Higher ed forums allow for budget discussion
LIKE every other state-supported institution of higher education and many state agencies, Marshall University is facing a potential 7.5 percent cut in state funding next fiscal year. This follows a 7.5 percent budget cut in the current budget year.
Budget cuts in successive years are not easy. So, how is the university handling the potential cut? Raising tuition and fees? Cutting department budgets? Downsizing? Layoffs?
Its response remains to be determined, but the one thing the state's second largest university is doing is sharing information about its financial outlook and seeking input from its stakeholders: students, employees, parents and the community.
What a thought: seeking input from the public before making crucial decisions. Perhaps other publicly funded organizations can model Marshall's behavior.
To be sure, the three higher education forums sponsored by Marshall this week — Monday in Point Pleasant, Tuesday in Huntington and Thursday in South Charleston — are as much a call for public support for new revenue from the state as they are forums to seek ideas on how to deal with reduced funds. Titled "The Future of Public Funding in West Virginia Higher Education," the forums were moderated by West Virginia Public Broadcasting's Beth Vorhees and featured several lawmakers as panelists.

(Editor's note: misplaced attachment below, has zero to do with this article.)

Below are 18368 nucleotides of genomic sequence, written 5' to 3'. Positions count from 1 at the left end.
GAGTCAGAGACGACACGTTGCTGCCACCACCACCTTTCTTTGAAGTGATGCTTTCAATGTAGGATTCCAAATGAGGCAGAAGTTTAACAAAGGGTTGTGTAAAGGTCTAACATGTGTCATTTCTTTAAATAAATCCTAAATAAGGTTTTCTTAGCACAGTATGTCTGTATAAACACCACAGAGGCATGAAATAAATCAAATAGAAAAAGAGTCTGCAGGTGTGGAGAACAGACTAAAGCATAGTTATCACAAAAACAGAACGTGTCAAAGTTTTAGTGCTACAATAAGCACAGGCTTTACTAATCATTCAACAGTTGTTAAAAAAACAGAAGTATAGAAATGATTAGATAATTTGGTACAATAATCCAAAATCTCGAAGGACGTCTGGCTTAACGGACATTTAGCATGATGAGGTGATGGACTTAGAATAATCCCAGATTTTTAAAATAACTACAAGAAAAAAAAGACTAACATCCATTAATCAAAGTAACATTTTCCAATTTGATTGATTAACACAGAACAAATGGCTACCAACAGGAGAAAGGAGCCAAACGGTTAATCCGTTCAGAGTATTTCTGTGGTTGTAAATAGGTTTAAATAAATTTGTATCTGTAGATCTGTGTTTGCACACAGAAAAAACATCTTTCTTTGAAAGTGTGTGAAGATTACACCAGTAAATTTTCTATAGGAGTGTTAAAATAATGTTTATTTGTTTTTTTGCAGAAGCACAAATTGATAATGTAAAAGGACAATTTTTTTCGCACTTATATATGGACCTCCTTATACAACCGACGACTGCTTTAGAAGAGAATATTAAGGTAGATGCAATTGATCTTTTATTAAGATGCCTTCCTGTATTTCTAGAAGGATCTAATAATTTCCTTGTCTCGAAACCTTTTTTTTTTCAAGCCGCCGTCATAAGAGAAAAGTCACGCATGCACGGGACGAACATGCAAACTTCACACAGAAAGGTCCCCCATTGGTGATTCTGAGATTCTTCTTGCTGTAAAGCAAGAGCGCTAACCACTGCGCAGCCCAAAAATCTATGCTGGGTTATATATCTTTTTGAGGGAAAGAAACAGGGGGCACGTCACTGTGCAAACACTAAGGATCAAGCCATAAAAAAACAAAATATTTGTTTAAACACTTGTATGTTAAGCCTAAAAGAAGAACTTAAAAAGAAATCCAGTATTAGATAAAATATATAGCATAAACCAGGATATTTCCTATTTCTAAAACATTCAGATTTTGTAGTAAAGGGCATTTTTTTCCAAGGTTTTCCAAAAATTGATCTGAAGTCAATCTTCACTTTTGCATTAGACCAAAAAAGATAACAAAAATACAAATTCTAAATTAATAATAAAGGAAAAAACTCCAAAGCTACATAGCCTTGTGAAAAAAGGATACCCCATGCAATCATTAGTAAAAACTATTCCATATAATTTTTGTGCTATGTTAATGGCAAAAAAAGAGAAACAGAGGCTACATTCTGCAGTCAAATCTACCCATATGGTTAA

Still, Marshall should be credited with airing the situation for all the stakeholders to hear and discuss in an open public forum. This helps build community awareness and support. Assuming the budget cuts from the state do come again next year, there should be no surprises to affected parties, be they students with tuition increases, staff with department cuts, or legislators.
Perhaps the Kanawha County Board of Education and the Library Board would be having less of a fight on their hands in Saturday's levy election had they sponsored such an open public discussion in various venues before unexpectedly announcing a new, larger levy proposal.
Perhaps President Obama and Democrats who drafted the Patient Protection and Affordable Care Act would be having an easier time now had they sought greater public input and discussion instead of ramming through a major new government program while they had a tenuous majority in Congress.
Institutions who depend on public funds can't just make arbitrary decisions on how to spend or cut their budgets without seeking input from those who supply their funds — mainly the taxpayers.
Good work by Marshall President Stephen J. Kopp and the university in involving their stakeholders.